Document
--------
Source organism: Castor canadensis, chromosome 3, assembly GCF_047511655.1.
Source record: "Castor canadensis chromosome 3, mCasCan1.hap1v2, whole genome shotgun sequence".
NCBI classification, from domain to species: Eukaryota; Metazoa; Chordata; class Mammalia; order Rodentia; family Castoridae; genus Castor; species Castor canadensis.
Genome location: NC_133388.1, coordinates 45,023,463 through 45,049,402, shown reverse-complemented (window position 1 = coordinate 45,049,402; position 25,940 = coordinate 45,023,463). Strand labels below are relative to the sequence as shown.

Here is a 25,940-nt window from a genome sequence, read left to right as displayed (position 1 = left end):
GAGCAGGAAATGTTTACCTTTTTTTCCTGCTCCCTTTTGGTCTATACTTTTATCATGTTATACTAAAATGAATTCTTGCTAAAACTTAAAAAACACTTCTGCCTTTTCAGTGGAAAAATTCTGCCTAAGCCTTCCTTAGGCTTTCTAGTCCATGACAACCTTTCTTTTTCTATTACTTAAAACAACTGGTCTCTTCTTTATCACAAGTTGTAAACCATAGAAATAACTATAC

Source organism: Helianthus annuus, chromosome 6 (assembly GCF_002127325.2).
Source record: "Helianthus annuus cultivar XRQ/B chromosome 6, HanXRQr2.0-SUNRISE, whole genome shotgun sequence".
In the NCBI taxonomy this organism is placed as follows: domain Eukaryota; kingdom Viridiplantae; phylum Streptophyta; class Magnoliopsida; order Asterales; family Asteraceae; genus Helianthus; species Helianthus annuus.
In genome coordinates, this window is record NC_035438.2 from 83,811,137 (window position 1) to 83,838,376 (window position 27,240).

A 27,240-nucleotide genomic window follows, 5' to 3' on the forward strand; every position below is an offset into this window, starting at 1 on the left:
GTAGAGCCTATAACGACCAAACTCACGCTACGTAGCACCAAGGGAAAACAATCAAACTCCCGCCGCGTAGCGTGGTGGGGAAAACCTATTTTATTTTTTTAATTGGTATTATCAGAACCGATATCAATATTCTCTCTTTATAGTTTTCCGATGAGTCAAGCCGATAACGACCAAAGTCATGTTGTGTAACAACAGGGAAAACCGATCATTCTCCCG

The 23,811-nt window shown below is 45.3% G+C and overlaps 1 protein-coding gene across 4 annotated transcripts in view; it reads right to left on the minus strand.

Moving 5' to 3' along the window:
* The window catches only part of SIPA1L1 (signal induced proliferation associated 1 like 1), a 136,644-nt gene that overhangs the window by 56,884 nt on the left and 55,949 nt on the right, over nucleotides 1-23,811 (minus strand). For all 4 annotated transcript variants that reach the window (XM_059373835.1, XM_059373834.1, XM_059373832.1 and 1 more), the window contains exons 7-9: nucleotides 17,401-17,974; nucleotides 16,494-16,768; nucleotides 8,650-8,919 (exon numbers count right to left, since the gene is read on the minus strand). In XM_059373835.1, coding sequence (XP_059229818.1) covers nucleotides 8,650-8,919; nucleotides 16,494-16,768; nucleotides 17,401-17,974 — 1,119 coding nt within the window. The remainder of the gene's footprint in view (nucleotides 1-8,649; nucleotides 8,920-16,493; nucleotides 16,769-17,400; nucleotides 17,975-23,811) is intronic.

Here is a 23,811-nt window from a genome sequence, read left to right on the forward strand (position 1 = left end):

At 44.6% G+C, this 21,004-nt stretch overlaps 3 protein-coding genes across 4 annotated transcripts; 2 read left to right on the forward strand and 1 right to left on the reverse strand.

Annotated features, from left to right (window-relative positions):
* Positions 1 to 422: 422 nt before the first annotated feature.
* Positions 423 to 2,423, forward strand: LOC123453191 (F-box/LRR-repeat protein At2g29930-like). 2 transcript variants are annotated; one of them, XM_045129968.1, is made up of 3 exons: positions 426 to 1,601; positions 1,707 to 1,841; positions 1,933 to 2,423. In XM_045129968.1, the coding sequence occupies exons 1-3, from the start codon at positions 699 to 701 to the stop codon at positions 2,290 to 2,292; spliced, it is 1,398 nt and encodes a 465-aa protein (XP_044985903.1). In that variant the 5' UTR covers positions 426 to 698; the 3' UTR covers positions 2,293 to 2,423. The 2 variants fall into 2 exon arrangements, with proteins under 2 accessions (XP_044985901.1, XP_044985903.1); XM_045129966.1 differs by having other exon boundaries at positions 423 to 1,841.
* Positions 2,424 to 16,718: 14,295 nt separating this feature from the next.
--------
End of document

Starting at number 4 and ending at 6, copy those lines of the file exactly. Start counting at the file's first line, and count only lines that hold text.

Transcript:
Genome location: NC_133388.1, coordinates 45,023,463 through 45,049,402, shown reverse-complemented (window position 1 = coordinate 45,049,402; position 25,940 = coordinate 45,023,463). Strand labels below are relative to the sequence as shown.

Here is a 25,940-nt window from a genome sequence, read left to right as displayed (position 1 = left end):
GAGCAGGAAATGTTTACCTTTTTTTCCTGCTCCCTTTTGGTCTATACTTTTATCATGTTATACTAAAATGAATTCTTGCTAAAACTTAAAAAACACTTCTGCCTTTTCAGTGGAAAAATTCTGCCTAAGCCTTCCTTAGGCTTTCTAGTCCATGACAACCTTTCTTTTTCTATTACTTAAAACAACTGGTCTCTTCTTTATCACAAGTTGTAAACCATAGAAATAACTATAC